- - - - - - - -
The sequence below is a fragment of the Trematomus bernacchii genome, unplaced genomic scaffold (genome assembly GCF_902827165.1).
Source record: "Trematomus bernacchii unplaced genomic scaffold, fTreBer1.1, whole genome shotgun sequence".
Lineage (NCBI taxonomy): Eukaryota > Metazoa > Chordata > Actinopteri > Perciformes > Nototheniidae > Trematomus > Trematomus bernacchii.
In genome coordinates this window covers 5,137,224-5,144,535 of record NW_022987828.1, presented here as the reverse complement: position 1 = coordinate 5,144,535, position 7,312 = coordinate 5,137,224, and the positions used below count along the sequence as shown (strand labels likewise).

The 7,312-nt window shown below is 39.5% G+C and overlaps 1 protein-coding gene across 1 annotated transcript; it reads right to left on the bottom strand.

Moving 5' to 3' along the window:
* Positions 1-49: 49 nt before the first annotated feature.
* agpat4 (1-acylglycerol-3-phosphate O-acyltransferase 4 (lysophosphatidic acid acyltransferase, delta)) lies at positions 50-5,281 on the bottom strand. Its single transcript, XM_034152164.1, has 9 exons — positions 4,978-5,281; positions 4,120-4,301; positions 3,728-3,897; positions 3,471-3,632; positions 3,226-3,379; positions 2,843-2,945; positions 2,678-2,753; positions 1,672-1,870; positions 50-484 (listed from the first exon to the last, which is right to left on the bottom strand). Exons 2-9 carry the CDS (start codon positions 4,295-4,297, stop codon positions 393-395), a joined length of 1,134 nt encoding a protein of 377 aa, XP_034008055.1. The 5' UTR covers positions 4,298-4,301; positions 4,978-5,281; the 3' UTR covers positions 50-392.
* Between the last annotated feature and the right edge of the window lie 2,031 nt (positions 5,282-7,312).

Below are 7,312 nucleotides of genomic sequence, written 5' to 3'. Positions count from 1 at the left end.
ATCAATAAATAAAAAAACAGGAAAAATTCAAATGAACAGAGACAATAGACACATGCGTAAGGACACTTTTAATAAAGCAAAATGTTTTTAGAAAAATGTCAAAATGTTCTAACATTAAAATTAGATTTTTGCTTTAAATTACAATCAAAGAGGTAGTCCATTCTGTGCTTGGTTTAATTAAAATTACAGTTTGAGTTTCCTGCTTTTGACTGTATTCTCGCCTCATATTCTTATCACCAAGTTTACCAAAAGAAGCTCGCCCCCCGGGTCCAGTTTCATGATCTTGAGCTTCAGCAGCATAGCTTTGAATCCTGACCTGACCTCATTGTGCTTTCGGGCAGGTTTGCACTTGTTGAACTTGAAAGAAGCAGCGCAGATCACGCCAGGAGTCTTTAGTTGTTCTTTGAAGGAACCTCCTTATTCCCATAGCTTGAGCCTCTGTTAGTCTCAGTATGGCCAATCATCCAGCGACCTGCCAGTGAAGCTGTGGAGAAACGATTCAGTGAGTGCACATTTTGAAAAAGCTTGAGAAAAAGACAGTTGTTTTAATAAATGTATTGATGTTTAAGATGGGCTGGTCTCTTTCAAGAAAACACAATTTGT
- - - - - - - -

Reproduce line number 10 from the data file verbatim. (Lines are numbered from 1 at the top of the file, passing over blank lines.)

Below are 7,312 nucleotides of genomic sequence, written 5' to 3'. Positions count from 1 at the left end.